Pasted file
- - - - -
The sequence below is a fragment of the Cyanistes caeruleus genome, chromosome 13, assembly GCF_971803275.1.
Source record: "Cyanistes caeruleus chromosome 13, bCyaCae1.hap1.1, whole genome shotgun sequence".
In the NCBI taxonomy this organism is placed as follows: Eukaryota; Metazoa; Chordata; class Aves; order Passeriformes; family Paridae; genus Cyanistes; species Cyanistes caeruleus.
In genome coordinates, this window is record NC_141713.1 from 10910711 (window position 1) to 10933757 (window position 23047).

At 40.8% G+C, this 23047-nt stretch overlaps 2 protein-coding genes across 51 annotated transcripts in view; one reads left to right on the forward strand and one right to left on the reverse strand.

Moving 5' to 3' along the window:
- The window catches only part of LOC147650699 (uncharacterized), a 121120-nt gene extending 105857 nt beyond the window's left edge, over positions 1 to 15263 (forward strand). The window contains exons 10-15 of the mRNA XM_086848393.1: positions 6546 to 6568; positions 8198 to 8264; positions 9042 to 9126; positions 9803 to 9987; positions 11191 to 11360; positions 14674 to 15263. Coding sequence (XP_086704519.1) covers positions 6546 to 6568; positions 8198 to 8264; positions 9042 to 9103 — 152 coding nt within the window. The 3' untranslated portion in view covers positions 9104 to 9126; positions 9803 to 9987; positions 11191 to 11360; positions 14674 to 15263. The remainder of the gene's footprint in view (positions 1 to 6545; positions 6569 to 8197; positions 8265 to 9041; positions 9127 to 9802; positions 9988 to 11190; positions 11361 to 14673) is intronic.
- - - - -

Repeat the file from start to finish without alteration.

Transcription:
The sequence below is a fragment of the Cyanistes caeruleus genome, chromosome 13, assembly GCF_971803275.1.
Source record: "Cyanistes caeruleus chromosome 13, bCyaCae1.hap1.1, whole genome shotgun sequence".
In the NCBI taxonomy this organism is placed as follows: Eukaryota; Metazoa; Chordata; class Aves; order Passeriformes; family Paridae; genus Cyanistes; species Cyanistes caeruleus.
In genome coordinates, this window is record NC_141713.1 from 10910711 (window position 1) to 10933757 (window position 23047).

At 40.8% G+C, this 23047-nt stretch overlaps 2 protein-coding genes across 51 annotated transcripts in view; one reads left to right on the forward strand and one right to left on the reverse strand.

Moving 5' to 3' along the window:
- The window catches only part of LOC147650699 (uncharacterized), a 121120-nt gene extending 105857 nt beyond the window's left edge, over positions 1 to 15263 (forward strand). The window contains exons 10-15 of the mRNA XM_086848393.1: positions 6546 to 6568; positions 8198 to 8264; positions 9042 to 9126; positions 9803 to 9987; positions 11191 to 11360; positions 14674 to 15263. Coding sequence (XP_086704519.1) covers positions 6546 to 6568; positions 8198 to 8264; positions 9042 to 9103 — 152 coding nt within the window. The 3' untranslated portion in view covers positions 9104 to 9126; positions 9803 to 9987; positions 11191 to 11360; positions 14674 to 15263. The remainder of the gene's footprint in view (positions 1 to 6545; positions 6569 to 8197; positions 8265 to 9041; positions 9127 to 9802; positions 9988 to 11190; positions 11361 to 14673) is intronic.